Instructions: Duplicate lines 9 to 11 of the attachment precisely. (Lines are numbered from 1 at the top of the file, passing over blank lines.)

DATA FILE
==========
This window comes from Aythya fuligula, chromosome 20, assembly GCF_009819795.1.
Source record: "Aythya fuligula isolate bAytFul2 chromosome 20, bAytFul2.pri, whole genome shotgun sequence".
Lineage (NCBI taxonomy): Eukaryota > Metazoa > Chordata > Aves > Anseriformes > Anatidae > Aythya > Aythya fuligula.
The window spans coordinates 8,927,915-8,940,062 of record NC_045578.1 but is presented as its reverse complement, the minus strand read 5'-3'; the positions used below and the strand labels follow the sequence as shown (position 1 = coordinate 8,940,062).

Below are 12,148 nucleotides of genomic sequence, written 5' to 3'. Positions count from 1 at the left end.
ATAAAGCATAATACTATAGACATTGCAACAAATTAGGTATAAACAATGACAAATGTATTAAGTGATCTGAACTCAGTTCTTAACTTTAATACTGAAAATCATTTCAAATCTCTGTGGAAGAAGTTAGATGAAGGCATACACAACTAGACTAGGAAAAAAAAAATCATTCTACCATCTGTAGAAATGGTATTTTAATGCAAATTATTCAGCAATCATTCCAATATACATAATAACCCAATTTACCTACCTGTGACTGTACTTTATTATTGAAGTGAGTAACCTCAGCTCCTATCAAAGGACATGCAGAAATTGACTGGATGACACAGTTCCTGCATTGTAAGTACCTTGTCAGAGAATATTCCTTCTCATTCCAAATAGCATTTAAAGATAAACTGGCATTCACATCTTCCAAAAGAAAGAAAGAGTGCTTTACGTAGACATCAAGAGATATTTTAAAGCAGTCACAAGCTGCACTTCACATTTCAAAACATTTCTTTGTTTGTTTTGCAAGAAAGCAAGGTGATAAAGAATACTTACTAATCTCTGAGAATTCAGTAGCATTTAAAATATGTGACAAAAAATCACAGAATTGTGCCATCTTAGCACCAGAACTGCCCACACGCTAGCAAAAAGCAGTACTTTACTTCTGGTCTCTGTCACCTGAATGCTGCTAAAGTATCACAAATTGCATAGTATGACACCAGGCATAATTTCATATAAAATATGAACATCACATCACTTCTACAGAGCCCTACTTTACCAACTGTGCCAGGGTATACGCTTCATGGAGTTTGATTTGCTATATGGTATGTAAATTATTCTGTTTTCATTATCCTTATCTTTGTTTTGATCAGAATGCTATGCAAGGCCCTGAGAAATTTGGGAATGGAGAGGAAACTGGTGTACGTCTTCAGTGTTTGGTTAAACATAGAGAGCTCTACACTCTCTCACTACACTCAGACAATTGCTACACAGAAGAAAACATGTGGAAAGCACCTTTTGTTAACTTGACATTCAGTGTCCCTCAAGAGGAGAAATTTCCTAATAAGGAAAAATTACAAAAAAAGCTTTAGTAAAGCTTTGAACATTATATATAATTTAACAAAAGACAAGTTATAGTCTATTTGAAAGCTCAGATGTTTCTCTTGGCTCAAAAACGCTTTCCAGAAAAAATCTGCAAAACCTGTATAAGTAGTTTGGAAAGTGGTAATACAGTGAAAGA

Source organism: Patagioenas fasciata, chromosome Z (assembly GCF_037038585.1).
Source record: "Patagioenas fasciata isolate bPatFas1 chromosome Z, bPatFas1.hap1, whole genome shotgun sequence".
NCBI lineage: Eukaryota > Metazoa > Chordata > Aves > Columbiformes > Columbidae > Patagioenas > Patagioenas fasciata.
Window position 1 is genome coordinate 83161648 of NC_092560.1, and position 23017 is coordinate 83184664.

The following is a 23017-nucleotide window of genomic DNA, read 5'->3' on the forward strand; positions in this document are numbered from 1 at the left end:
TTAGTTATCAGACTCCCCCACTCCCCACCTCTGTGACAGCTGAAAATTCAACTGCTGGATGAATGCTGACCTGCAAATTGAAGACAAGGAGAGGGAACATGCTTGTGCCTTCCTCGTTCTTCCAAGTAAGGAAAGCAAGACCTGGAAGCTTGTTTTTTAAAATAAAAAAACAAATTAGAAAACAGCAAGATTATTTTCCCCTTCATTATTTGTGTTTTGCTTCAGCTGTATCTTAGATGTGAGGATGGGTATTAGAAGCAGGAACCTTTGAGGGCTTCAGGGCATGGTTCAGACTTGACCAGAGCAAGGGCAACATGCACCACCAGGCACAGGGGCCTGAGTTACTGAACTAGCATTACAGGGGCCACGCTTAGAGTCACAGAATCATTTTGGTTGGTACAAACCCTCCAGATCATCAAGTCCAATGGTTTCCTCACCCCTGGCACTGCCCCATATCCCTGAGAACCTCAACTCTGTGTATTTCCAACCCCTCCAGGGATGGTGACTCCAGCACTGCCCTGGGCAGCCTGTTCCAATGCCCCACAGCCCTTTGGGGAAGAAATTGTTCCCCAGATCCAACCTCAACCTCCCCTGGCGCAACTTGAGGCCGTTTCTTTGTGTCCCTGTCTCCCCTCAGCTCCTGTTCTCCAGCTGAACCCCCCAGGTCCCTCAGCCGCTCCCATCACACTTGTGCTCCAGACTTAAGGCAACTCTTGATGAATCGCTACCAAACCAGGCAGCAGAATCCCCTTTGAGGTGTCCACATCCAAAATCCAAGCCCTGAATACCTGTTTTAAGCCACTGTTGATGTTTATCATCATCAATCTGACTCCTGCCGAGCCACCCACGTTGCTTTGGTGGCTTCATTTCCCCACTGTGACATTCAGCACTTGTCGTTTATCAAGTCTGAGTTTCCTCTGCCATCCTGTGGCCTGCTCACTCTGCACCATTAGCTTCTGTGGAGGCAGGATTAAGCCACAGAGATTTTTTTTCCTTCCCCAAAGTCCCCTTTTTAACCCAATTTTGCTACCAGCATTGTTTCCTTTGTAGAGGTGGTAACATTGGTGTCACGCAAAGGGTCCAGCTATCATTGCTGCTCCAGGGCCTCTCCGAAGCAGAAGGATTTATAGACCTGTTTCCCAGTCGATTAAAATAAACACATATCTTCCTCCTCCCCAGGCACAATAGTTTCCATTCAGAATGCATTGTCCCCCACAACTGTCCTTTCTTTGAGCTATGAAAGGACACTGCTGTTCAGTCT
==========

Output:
NCBI lineage: Eukaryota > Metazoa > Chordata > Aves > Columbiformes > Columbidae > Patagioenas > Patagioenas fasciata.
Window position 1 is genome coordinate 83161648 of NC_092560.1, and position 23017 is coordinate 83184664.

The following is a 23017-nucleotide window of genomic DNA, read 5'->3' on the forward strand; positions in this document are numbered from 1 at the left end: